Newsprint Negotiations

Tariffs on newsprint are killing jobs and hurting newspapers

President Trump attacks the media by calling it “fake news” and “enemies of the people” on Twitter, but now his commerce department is finding a new way to hurt the industry: imposing tariffs on Canadian newsprint. 

At Eugene Weekly, the cost to produce a 28-page paper in July is more than the cost to produce a 32-page paper in March. The tariff, which affects newspapers across the country from small rural publications to those in large cities, arose from a complaint by a Washington paper mill.

The Trump administration’s Department of Commerce proposed the newsprint tariffs in January after the North Pacific Paper Corporation (NORPAC) in Longview, Washington, filed a complaint that Canadian newsprint producers had lower prices and made it difficult for American producers to compete.

The original tariffs that were imposed in January added up to 32 percent in some cases; however, the tariffs were lowered to just under 17 percent in early August. 

The Tampa Bay Times cited the price hikes associated with the tariffs as the reason it laid off 50 employees. Employees aren’t the only ones getting cut — The Hill reported on Aug. 6 that The Robesonian, Lumberton, North Carolina’s newspaper, would cut its Sunday color comic strip because of the tariffs. 

The New York Times has even seen the effects of the tariffs; however, in an email statement to Eugene Weekly, a Times spokeswoman said that the tariffs’ impact was not significant “due to the increasing prominence of our digital products and the subscription and advertising revenue associated with them.”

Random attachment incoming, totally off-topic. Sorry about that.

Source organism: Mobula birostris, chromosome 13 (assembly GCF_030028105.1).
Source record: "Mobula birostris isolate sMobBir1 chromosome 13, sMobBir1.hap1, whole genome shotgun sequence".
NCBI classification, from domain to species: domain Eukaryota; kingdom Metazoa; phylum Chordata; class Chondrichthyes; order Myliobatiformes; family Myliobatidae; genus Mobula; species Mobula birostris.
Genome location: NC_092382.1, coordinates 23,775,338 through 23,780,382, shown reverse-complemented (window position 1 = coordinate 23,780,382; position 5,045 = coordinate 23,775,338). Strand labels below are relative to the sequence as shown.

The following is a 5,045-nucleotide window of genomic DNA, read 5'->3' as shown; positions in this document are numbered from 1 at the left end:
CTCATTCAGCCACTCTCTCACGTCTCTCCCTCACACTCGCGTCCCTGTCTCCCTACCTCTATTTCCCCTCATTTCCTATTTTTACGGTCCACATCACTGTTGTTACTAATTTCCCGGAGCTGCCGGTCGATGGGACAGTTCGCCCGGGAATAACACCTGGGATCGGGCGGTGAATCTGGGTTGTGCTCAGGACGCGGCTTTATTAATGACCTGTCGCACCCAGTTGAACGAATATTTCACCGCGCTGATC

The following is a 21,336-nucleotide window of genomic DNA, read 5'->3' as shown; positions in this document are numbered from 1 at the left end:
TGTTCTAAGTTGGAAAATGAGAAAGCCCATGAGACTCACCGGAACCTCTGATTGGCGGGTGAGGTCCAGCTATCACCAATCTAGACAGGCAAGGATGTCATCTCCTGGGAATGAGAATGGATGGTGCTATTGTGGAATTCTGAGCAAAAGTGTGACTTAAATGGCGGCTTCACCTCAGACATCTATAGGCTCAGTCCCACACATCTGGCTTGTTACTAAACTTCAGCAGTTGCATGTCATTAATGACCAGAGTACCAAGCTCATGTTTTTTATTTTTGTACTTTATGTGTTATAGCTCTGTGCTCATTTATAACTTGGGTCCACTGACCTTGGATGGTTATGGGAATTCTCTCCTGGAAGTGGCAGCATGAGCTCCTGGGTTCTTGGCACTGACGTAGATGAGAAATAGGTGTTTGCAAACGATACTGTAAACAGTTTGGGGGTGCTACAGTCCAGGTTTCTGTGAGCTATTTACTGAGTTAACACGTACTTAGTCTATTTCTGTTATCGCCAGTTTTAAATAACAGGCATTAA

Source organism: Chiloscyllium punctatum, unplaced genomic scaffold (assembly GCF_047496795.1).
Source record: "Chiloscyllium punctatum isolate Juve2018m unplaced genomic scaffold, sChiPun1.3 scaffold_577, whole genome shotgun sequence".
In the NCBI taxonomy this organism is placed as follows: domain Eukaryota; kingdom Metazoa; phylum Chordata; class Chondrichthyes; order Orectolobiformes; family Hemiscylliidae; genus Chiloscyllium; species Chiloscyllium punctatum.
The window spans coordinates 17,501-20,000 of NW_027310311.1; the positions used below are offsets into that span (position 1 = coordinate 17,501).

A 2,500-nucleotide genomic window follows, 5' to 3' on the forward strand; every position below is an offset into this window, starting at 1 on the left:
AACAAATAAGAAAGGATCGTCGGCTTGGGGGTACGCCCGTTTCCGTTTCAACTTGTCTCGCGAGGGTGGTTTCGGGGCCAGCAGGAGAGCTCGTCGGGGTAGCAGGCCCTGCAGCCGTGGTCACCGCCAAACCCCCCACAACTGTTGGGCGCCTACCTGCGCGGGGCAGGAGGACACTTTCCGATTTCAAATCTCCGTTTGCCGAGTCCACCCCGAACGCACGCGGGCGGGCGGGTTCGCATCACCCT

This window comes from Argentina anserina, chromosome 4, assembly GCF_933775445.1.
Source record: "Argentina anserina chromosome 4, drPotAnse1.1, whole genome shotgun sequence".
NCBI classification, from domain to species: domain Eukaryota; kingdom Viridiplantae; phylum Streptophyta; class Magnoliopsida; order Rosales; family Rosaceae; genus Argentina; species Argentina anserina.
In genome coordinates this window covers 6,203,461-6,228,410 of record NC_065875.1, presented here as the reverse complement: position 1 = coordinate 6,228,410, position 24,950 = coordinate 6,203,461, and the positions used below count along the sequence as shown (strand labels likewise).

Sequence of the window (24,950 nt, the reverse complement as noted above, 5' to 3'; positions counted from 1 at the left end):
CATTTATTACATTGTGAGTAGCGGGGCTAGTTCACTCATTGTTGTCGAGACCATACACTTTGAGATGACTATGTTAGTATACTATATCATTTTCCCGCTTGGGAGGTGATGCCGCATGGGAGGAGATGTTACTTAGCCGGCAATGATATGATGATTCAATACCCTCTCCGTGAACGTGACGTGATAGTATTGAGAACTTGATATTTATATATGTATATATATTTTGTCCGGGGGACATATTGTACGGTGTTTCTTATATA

Locally, The Register-Guard has seen three separate increases on newsprint, with the highest increase totaling 20 percent.

The RG’s publisher, Shanna Cannon, says the RG gets its newsprint from several sources and that different types of newsprint are affected differently by the increases. Cannon says the paper always has a supply of newsprint on hand, and that the newsprint manufacturer will announce a price with a 30-day notice. 

“We order newsprint in advance, so we have a month or six weeks supply on hand,” she says. Cannon adds that depending on when the newsprint is ordered, the paper could miss the latest round of price hikes, but would still be paying higher prices due to past increases.

Cannon says that the RG hasn’t changed its relationship with advertisers; however, neither Cannon nor GateHouse Media, the RG’s parent company, could provide an explanation as to how the newspaper was absorbing the increased cost of newsprint. 

Some publishers have raised prices on advertisers and news consumers. Chas Hundley is the publisher of three rural newspapers and buys his newsprint in Albany, Oregon. He saw a price increase of 5 percent on newsprint. 

Hundley says that due to the tariffs, he was forced to increase subscription costs from $35 to $45 and raise advertiser rates by 5 percent. 

Even with newspaper publishers like Hundley having to charge advertisers more money, Norpac insists that the tariffs have a minimal effect on the newspaper industry. 

“The American industry is not trying to seek an advantage, but rather a level playing field,” says NORPAC spokesman David Richey. “NORPAC believes that high quality local journalism shouldn’t have to depend on unfairly traded imports causing injury to material producers and their families.”

Hundley says that none of his clients were upset with the price increases, but acknowledges that the price increases aren’t good for anyone in the business, whether consumer or producer. 

“I’m the only game in town. The community has an older population that doesn’t have a lot of internet access and they get the paper. If prices do take my paper out, it would create a news desert for some of our communities.”